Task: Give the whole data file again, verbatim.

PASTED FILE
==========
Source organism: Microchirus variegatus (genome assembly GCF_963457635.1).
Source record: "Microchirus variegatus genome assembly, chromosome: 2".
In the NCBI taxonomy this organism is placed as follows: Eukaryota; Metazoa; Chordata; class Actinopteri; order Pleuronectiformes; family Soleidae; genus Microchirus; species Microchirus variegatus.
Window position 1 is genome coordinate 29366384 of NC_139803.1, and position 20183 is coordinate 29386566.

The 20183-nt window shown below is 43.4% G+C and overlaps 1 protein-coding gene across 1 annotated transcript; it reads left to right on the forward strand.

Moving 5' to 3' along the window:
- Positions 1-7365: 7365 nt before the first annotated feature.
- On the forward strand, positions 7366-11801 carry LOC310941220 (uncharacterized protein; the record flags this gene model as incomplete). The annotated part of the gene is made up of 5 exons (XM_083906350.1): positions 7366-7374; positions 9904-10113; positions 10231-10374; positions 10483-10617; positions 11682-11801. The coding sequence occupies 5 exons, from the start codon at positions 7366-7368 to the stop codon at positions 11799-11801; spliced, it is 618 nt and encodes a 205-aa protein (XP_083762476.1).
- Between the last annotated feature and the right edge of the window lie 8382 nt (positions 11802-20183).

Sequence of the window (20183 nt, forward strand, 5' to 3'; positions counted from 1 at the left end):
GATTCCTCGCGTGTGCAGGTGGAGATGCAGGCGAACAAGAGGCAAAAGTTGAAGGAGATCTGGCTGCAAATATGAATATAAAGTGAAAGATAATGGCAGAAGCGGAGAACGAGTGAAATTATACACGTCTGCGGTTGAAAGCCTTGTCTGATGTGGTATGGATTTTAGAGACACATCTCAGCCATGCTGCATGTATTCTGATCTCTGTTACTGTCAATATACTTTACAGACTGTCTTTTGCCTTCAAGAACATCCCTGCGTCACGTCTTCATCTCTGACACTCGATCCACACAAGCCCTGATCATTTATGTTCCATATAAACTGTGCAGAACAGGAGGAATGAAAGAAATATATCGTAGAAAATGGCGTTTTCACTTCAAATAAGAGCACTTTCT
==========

Source organism: Microchirus variegatus (genome assembly GCF_963457635.1).
Source record: "Microchirus variegatus genome assembly, chromosome: 2".
In the NCBI taxonomy this organism is placed as follows: Eukaryota; Metazoa; Chordata; class Actinopteri; order Pleuronectiformes; family Soleidae; genus Microchirus; species Microchirus variegatus.
Window position 1 is genome coordinate 29366384 of NC_139803.1, and position 20183 is coordinate 29386566.

The 20183-nt window shown below is 43.4% G+C and overlaps 1 protein-coding gene across 1 annotated transcript; it reads left to right on the forward strand.

Moving 5' to 3' along the window:
- Positions 1-7365: 7365 nt before the first annotated feature.
- On the forward strand, positions 7366-11801 carry LOC310941220 (uncharacterized protein; the record flags this gene model as incomplete). The annotated part of the gene is made up of 5 exons (XM_083906350.1): positions 7366-7374; positions 9904-10113; positions 10231-10374; positions 10483-10617; positions 11682-11801. The coding sequence occupies 5 exons, from the start codon at positions 7366-7368 to the stop codon at positions 11799-11801; spliced, it is 618 nt and encodes a 205-aa protein (XP_083762476.1).
- Between the last annotated feature and the right edge of the window lie 8382 nt (positions 11802-20183).

Sequence of the window (20183 nt, forward strand, 5' to 3'; positions counted from 1 at the left end):
GATTCCTCGCGTGTGCAGGTGGAGATGCAGGCGAACAAGAGGCAAAAGTTGAAGGAGATCTGGCTGCAAATATGAATATAAAGTGAAAGATAATGGCAGAAGCGGAGAACGAGTGAAATTATACACGTCTGCGGTTGAAAGCCTTGTCTGATGTGGTATGGATTTTAGAGACACATCTCAGCCATGCTGCATGTATTCTGATCTCTGTTACTGTCAATATACTTTACAGACTGTCTTTTGCCTTCAAGAACATCCCTGCGTCACGTCTTCATCTCTGACACTCGATCCACACAAGCCCTGATCATTTATGTTCCATATAAACTGTGCAGAACAGGAGGAATGAAAGAAATATATCGTAGAAAATGGCGTTTTCACTTCAAATAAGAGCACTTTCT